US mulls crackdown on Chinese imports of Iranian oil

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  • This comes amid US apprehensions that Iran might not return to nuclear talks

  • The US is also apprehensive that even if Iran returns to the talks, it might take a harder stance

The United States is planning a crackdown on Iranian oil sales to China in violation of its sanctions, local reports have said.

This comes amid US apprehensions that the Gulf country might not return to nuclear talks, or might adopt a harder line when it does.

Iran’s 2015 nuclear deal — the 159-page Joint Comprehensive Plan of Action or JCPOA — with six world powers fell apart in 2018 when then US president Donald Trump walked out of it and placed sanctions on Iran.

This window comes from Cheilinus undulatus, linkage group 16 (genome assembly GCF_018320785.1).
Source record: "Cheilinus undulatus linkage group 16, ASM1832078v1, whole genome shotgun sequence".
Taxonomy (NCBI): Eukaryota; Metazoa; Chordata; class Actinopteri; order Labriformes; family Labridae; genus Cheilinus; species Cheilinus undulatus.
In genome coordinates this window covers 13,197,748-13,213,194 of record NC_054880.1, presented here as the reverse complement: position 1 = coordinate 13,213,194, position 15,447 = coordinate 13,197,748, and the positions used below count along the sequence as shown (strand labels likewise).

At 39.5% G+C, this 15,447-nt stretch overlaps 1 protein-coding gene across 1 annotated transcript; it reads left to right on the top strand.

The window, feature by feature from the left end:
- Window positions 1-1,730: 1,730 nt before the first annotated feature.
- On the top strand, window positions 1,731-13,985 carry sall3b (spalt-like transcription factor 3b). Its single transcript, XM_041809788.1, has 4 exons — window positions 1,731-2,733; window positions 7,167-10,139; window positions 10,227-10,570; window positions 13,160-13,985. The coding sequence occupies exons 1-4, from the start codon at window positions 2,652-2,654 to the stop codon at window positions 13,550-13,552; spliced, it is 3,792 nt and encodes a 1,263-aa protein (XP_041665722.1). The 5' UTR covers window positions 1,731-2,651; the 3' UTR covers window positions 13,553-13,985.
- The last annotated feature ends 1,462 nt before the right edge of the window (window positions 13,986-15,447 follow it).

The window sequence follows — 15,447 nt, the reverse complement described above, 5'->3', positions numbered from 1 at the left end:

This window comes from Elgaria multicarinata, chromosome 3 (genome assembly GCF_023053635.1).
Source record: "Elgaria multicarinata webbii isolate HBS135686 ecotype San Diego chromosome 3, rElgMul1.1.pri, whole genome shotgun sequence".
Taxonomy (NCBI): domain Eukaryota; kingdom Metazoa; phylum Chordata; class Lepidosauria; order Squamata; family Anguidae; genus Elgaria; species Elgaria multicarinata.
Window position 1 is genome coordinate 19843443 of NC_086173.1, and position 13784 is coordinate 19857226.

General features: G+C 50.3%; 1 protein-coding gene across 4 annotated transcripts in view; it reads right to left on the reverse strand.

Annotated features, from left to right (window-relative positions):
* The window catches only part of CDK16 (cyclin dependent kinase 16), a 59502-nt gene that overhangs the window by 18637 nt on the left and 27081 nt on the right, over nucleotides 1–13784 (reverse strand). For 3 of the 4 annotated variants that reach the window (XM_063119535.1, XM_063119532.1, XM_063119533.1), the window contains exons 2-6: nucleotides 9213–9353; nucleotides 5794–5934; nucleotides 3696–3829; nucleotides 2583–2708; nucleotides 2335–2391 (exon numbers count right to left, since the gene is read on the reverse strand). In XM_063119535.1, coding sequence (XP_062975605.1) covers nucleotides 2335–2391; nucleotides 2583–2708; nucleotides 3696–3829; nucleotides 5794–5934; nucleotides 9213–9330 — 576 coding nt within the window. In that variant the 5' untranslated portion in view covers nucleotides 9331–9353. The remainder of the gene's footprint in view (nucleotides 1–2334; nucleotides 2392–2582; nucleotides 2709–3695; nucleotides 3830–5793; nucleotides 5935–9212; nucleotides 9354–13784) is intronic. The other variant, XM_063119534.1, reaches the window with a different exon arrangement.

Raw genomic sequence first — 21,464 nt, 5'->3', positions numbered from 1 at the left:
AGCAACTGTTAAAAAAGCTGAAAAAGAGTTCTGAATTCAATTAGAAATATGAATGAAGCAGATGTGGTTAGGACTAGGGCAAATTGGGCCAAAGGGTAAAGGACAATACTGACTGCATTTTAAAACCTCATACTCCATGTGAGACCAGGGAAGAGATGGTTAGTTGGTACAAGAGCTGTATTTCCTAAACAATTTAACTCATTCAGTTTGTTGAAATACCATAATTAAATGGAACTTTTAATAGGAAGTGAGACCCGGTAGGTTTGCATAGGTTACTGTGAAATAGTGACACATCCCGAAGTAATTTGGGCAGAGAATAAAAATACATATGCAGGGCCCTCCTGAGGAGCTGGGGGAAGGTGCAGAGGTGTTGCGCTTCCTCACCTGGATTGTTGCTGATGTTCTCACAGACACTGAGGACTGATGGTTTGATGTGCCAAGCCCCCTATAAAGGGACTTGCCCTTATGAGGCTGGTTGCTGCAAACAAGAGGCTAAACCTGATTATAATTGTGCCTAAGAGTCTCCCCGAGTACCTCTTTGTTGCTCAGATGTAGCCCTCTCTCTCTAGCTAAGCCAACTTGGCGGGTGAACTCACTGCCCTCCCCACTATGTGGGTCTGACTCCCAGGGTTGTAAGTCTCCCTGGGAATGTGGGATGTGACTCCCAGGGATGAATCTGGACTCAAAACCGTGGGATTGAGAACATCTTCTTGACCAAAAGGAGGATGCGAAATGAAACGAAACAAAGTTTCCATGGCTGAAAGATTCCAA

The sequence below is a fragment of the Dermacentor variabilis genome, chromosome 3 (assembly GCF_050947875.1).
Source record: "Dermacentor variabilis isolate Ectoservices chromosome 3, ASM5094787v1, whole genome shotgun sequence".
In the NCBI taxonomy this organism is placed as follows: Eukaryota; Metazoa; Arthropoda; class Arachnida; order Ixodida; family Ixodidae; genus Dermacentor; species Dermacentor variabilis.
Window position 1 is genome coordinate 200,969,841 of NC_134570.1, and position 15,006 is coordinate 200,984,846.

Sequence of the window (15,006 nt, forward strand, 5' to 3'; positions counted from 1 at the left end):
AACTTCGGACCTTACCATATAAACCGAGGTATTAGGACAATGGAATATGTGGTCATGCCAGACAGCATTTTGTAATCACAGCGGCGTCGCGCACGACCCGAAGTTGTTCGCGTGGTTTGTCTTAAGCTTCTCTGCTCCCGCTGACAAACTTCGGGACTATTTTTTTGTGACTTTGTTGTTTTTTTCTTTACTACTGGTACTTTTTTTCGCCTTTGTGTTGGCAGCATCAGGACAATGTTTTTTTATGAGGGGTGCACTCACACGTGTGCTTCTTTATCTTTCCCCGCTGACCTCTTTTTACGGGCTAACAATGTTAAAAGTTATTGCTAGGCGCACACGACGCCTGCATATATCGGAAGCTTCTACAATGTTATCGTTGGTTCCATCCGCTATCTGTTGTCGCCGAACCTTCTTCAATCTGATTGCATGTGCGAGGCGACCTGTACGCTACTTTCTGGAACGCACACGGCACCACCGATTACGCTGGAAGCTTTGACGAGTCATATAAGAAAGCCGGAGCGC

The US is trying to put it back together again under new President Joe Biden, which could lead to the aforementioned sanctions being lifted.

Washington told Beijing earlier this year that assuming a timely return to the deal, there was no need to punish Chinese firms that were violating US sanctions by buying Iranian crude, the reports quoted a US official as saying.

That stance is evolving given uncertainty about when Iran might resume indirect talks in Vienna.

It also depends on whether incoming Iranian President-elect Ebrahim Raisi is willing to pick up where the talks ended on June 20.

“If we are back in the JCPOA, then there’s no reason to sanction companies that are importing Iranian oil,” the official told Reuters this week.

“If we are in a world in which the prospect of an imminent return to the JCPOA seems to be vanishing, then that posture will have to adjust,” the official added.

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